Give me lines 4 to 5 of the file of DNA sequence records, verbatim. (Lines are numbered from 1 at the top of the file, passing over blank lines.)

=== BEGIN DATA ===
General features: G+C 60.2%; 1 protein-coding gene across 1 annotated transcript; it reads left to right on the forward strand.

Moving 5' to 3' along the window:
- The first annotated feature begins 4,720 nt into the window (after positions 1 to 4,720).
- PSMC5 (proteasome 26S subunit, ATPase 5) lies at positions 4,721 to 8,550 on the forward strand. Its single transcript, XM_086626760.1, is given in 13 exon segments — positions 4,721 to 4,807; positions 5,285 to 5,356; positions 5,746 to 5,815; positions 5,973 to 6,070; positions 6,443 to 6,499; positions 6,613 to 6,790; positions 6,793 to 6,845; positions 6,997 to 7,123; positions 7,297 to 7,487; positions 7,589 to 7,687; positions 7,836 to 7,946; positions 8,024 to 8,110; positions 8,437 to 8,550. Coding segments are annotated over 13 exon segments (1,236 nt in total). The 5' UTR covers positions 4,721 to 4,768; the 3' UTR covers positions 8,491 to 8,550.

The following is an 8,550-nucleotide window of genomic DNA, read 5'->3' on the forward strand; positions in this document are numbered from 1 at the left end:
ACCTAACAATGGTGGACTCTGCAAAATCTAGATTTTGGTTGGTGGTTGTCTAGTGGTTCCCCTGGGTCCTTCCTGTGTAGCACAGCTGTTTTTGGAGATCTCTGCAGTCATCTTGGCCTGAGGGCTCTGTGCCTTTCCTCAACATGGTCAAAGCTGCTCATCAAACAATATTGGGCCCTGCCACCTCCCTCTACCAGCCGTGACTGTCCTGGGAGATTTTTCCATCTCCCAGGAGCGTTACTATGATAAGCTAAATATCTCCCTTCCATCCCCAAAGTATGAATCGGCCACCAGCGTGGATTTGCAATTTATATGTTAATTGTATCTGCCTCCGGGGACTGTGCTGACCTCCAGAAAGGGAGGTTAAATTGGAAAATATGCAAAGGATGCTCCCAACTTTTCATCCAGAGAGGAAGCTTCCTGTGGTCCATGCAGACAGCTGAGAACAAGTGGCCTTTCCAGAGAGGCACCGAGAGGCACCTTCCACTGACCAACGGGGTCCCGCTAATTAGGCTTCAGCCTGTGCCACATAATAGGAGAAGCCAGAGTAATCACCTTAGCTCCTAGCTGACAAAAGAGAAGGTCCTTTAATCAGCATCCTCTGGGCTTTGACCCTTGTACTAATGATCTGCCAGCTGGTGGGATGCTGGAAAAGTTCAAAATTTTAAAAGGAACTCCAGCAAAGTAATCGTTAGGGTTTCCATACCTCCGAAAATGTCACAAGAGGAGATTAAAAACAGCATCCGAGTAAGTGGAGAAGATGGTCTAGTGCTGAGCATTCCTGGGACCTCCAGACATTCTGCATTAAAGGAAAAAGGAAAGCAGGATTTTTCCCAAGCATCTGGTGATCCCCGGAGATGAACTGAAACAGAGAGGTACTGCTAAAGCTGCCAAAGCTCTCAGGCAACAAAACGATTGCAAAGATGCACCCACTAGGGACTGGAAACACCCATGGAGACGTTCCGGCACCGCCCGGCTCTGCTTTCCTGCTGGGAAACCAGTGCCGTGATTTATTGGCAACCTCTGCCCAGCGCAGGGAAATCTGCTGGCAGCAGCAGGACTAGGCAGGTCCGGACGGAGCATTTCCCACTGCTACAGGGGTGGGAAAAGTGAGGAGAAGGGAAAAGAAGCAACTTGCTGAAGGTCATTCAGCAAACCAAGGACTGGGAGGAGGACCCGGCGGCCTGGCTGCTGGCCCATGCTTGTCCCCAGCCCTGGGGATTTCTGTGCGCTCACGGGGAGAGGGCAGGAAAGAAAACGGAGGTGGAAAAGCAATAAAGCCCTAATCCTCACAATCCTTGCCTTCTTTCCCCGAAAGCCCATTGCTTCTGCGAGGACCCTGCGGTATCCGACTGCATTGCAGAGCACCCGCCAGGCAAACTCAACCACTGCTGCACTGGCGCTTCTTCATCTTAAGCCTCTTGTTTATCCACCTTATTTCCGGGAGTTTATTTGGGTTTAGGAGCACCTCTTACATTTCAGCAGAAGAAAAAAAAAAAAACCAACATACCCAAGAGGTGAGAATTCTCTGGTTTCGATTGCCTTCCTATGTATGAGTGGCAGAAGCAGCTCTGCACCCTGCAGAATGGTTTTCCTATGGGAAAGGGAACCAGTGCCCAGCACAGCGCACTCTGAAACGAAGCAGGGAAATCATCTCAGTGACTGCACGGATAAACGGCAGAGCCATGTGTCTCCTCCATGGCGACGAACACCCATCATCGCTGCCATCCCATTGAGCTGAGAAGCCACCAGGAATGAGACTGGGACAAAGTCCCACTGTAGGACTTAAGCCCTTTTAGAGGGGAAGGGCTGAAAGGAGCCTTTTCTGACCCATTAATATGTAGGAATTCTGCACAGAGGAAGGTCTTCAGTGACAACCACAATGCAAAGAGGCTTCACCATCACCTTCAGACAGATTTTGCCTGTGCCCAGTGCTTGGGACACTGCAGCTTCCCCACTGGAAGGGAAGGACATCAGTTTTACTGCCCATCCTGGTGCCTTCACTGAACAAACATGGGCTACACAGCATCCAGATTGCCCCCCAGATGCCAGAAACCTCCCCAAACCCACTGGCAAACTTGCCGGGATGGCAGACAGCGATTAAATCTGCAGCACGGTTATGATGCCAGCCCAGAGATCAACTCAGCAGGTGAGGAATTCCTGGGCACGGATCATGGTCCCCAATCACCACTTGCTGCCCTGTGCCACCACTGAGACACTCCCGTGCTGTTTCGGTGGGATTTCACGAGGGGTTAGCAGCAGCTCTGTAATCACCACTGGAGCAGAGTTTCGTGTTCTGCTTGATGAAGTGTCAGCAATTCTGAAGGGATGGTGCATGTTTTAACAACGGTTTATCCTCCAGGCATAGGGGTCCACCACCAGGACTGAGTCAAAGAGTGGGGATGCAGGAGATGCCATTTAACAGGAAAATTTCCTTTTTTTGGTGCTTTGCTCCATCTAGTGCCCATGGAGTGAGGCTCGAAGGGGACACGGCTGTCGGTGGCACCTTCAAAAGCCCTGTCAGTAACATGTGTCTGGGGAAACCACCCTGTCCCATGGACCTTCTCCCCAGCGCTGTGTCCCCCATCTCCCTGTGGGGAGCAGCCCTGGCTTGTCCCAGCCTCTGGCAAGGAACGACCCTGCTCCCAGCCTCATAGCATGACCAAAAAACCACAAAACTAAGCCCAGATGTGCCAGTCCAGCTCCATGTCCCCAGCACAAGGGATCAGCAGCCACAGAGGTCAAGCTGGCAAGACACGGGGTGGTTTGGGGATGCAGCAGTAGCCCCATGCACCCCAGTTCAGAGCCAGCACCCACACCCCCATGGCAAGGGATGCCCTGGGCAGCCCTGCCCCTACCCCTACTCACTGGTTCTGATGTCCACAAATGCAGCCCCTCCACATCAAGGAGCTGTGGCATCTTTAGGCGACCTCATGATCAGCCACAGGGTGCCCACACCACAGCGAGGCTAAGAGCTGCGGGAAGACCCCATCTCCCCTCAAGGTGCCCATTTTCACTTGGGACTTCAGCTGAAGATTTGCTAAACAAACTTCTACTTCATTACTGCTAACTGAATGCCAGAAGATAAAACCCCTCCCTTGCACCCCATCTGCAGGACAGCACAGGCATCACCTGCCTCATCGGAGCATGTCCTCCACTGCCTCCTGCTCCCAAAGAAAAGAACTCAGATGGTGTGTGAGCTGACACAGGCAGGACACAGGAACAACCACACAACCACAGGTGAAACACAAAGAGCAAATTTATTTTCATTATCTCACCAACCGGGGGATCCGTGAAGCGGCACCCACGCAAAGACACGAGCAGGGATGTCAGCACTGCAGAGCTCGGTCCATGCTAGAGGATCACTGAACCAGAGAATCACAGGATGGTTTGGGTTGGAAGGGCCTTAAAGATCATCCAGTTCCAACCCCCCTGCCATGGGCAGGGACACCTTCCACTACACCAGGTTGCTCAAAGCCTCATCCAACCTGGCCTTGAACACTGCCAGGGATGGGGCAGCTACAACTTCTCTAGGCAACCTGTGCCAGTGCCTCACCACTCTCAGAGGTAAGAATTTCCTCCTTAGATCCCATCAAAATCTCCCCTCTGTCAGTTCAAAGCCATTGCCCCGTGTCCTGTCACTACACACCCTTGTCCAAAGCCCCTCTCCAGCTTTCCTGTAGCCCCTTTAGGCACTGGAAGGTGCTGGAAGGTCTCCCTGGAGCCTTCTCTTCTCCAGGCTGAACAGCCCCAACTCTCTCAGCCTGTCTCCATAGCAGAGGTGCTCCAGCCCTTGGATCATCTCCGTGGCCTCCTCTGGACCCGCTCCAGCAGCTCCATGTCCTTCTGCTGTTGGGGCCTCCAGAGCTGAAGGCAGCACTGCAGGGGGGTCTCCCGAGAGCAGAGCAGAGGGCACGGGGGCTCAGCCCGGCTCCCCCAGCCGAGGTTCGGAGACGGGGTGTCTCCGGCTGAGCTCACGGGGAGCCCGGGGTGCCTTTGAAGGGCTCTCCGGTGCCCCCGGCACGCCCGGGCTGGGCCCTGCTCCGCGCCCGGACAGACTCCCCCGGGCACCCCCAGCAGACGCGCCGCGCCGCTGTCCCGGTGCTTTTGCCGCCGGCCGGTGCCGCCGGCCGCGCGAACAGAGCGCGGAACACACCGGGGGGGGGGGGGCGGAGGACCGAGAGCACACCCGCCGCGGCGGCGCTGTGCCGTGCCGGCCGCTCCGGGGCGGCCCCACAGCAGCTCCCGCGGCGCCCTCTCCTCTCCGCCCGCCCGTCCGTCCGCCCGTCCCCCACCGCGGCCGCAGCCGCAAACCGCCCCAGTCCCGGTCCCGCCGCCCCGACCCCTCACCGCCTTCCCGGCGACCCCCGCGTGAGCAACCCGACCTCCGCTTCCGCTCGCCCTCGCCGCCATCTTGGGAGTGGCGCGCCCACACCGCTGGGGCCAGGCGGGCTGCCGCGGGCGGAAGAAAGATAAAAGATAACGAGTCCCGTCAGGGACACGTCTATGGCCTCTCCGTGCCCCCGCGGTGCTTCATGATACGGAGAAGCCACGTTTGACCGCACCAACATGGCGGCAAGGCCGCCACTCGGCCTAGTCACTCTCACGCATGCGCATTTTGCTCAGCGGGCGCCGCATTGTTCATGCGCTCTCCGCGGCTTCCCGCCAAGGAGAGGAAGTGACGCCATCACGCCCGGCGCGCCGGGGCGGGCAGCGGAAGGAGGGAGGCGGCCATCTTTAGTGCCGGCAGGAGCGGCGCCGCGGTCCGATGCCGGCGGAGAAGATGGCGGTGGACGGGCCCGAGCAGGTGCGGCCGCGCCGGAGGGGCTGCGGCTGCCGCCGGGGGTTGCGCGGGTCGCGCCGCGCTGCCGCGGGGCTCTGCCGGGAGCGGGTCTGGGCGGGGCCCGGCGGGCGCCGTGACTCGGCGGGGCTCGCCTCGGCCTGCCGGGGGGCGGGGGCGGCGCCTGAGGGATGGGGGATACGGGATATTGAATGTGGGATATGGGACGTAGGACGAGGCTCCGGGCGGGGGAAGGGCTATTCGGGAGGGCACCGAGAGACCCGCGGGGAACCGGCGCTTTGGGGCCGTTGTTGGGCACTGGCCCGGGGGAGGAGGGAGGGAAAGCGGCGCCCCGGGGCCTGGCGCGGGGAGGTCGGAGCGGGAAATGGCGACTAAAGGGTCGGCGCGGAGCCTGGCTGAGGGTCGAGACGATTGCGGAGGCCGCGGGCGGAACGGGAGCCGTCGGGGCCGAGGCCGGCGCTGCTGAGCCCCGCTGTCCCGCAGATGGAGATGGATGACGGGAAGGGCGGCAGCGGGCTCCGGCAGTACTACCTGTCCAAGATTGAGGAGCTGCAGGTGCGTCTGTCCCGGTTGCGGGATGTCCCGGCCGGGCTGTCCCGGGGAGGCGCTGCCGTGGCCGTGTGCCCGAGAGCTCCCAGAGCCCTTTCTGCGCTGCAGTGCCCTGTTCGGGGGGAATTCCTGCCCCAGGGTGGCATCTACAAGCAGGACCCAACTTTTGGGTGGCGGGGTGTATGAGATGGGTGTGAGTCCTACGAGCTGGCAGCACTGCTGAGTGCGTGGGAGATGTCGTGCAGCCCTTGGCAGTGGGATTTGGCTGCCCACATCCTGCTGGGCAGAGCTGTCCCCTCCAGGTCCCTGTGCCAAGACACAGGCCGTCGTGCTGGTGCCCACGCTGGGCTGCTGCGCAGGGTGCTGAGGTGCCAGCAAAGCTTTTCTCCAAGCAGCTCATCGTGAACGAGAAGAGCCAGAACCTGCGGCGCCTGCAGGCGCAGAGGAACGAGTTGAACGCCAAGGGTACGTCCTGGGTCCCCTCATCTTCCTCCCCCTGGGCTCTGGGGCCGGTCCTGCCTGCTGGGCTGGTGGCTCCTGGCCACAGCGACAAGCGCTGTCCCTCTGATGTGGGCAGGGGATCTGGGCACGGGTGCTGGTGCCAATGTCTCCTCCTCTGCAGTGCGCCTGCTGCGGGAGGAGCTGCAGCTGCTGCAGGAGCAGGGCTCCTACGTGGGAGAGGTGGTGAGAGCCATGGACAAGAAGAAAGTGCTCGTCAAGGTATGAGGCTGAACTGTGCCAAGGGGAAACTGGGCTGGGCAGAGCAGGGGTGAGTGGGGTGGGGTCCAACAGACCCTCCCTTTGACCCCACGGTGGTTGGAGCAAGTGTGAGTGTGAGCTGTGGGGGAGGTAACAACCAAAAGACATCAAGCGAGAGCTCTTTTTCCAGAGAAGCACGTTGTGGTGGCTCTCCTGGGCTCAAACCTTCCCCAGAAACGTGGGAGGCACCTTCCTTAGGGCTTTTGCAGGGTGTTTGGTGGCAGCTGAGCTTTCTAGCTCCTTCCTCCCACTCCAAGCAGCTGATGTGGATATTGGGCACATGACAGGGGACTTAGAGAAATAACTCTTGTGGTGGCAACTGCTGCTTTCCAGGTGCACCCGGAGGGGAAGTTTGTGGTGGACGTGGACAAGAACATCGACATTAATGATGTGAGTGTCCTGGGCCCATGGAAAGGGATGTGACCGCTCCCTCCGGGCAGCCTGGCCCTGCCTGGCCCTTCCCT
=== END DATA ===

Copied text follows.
- PSMC5 (proteasome 26S subunit, ATPase 5) lies at positions 4,721 to 8,550 on the forward strand. Its single transcript, XM_086626760.1, is given in 13 exon segments — positions 4,721 to 4,807; positions 5,285 to 5,356; positions 5,746 to 5,815; positions 5,973 to 6,070; positions 6,443 to 6,499; positions 6,613 to 6,790; positions 6,793 to 6,845; positions 6,997 to 7,123; positions 7,297 to 7,487; positions 7,589 to 7,687; positions 7,836 to 7,946; positions 8,024 to 8,110; positions 8,437 to 8,550. Coding segments are annotated over 13 exon segments (1,236 nt in total). The 5' UTR covers positions 4,721 to 4,768; the 3' UTR covers positions 8,491 to 8,550.

The following is an 8,550-nucleotide window of genomic DNA, read 5'->3' on the forward strand; positions in this document are numbered from 1 at the left end: